Christmas or Yule in Iceland is a time for observing religious traditions and spending time in the company of loved ones. The country celebrates Christmas for 26 days, starting from 11th December and continuing to the 6th of January next year. But Iceland’s Christmas is steeped in its indigenous folklore and its unique food traditions. Your chances of experiencing a White Christmas is quite high as most of the country experiences snowfall during the holiday season. Celebrating this merry festival in Reykjavik can give you the time of your life.
The Icelandic Folktales Associated with Christmas
Santa Claus is perhaps the most recognized figure related to Christmas. But, did you know that Iceland has 13 different alternative versions of this iconic Christmas figure? They are known as the Yule Lads or Jólasveinar and are benevolent characters who leave gifts for children. According to folklore, these trolls visit children for 13 days before Christmas. The 13 trolls who come in succession on the nights leading to Christmas are the sons of an ogress named Grýla. Grýla is notorious for eating naughty children. The famous (or infamous) Yule Lads folklore adds quite a unique essence to the festival of Christmas. These characters are projected on buildings and used in decorations around Iceland during the holiday season.
Another interesting folklore has to do with the Christmas Cat. This creature is described as a gigantic black cat that preys on some people during Christmas Eve. According to the folklore, individuals who do not receive at least one new clothing item on the occasion of Christmas are attacked by the Cat at night.
Those visiting Reykjavik during the Christmas period can find many books related to these folklores and holiday traditions of Iceland. These can be the perfect gift items for tourists to take back home for their loved ones.
How Icelanders Celebrate the Festival of Christmas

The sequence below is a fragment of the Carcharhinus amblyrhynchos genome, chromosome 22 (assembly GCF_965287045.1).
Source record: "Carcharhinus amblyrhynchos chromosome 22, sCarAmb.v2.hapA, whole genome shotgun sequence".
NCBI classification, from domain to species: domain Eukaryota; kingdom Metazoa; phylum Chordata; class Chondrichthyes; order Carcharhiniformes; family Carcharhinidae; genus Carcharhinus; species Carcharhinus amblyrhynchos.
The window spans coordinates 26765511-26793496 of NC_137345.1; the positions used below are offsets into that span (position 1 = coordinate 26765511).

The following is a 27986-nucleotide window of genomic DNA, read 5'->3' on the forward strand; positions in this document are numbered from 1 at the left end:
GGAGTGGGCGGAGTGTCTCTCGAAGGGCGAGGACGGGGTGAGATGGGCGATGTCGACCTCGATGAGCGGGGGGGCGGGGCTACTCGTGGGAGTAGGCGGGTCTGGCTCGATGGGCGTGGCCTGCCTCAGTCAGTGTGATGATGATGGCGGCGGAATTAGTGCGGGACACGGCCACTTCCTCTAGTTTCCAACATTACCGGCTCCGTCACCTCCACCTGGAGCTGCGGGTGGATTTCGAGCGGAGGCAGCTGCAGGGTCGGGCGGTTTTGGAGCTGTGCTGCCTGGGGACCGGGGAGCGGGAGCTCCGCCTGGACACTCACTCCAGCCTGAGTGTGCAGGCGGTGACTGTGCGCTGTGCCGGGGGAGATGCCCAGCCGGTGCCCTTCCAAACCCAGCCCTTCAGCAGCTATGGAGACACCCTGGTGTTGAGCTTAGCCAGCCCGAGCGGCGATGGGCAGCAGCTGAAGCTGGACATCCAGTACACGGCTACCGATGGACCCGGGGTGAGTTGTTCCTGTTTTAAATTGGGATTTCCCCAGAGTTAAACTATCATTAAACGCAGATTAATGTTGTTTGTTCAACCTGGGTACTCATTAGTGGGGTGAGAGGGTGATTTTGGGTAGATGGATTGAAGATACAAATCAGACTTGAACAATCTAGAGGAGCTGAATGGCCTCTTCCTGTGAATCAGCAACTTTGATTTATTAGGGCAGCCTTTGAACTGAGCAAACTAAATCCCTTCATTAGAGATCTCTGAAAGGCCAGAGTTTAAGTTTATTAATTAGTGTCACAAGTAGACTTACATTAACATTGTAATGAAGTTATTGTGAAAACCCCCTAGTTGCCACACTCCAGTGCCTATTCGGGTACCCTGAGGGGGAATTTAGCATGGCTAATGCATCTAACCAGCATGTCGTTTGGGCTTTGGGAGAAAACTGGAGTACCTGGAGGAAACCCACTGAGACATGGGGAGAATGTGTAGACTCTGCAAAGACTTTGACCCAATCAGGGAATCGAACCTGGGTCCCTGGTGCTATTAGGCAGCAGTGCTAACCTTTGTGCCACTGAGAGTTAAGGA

Christmas is a major festival in Iceland is celebrated both as a sacred festival and an occasion for united celebration. Many Icelanders are devout Christians who attend mass during Christmas as the church bells start ringing in the evening. Those who have less preference for visiting the church do not hold back in their celebrations. Many modern-minded Icelanders enjoy hearty home-cooked meals with their loved ones. As the evening rolls on, it is time for everyone to sit around the Christmas tree and unpack their presents.
The main celebrations of Christmas usually start at 6:00 PM on Christmas Eve, when the church bells chime to indicate the commencement of festivities. This is in accordance with the Catholic traditions followed by the country’s religious institutions. Many Icelanders tune into their radios and televisions to witness the ringing of bells at the sacred Lutheran Cathedral of Reykjavik. Everyone starts greeting their friends and families as the bells chime. It is then time to have a grand Christmas feast to revel in the festive spirit.
During the holidays, every member of a typical Icelandic family works together to create bite-size baked cookies. This includes the famous gingerbread cookies and others in various sizes and shapes. Laufabrauð or leaf-bread is a special type of holiday season bread baked in many Icelandic homes on the days leading up to Christmas Day. Every delicacy is accompanied by generous servings of Christmas Ale, the most popular malt-based drink in Iceland. It is a must no matter where Christmas is being celebrated across the country’s cities, towns and villages.
Another joyous traditional activity performed by Icelanders during Christmas is a merry dance around the Christmas tree. Family members join hands to form a circle that moves around the tree, as everyone sings Christmas carols. This is generally done only within homes and is something that tourists are unlikely to witness.